If there is another terrorist attack in the United States, it is more likely to come from within the resident Muslim community, as it has in Britain, than from foreign infiltrators.

Most American Muslims, like most British Muslims, are appalled by the radical doctrines that are sweeping some of their young men and women away.

But it is self-serving nonsense on the part of the governments of these countries to pretend that this is just some inexplicable outburst of violence by weird Muslim people.

The laws of cause and effect still rule.

Read the rest at Arab News

August 2, 2006:

French fries back on House menu

French fries are back on the menu in the US House of Representatives, three years after the name was ditched in favour of "freedom fries".

House Republicans renamed fries and French toast in 2003 to protest at France's opposition to the war on Iraq.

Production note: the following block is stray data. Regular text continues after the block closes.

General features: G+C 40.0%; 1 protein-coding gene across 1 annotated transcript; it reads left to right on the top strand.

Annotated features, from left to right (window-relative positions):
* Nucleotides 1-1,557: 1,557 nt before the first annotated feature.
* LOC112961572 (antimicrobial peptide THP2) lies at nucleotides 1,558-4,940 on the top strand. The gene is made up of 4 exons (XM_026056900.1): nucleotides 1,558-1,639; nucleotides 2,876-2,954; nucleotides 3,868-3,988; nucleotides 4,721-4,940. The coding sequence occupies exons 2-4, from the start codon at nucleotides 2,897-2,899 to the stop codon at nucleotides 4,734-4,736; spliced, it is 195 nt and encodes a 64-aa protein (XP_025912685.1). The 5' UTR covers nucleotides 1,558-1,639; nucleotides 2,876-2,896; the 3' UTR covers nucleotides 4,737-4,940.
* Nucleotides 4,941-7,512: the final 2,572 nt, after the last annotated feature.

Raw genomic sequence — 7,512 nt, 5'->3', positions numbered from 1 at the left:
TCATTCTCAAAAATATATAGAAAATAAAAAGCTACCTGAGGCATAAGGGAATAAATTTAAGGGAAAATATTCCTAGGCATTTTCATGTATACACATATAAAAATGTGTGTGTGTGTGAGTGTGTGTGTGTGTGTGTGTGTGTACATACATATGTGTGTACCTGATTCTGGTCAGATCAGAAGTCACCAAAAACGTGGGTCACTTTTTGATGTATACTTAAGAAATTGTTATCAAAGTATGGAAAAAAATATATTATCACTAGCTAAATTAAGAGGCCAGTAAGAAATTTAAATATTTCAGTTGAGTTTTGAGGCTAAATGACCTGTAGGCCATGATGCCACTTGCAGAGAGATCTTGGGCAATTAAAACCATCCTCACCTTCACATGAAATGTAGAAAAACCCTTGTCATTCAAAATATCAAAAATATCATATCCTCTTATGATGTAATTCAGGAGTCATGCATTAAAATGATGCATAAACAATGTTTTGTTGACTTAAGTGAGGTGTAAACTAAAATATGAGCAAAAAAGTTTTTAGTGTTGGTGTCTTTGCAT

The patriotic name change hit the headlines at the time but the change back is getting much less coverage.

A House official would only say that fries are no longer being offered under the "freedom" nomenclature.

The Washington Times newspaper contacted aides of the two congressmen behind the move to "freedom fries" to see if they could shed light on the change back.

"We don't have a comment for your story," a spokeswoman for Republican representative Bob Ney told the newspaper.

At the time, Mr Ney, who together with Walter Jones pushed for "freedom fries", said the action was "a small but symbolic effort to show the strong displeasure of many on Capitol Hill with the actions of our so-called ally, France".

The move followed the lead of a North Carolina restaurant whose owner said he got the idea from similar protest action against Germany during World War I, when sauerkraut was renamed liberty cabbage and frankfurters became hot dogs.

The switch to "freedom fries" was seen as reflecting the anti-French sentiment among some lawmakers who felt President Jacques Chirac betrayed the US by opposing its policy on Iraq.

Read the rest at BBC News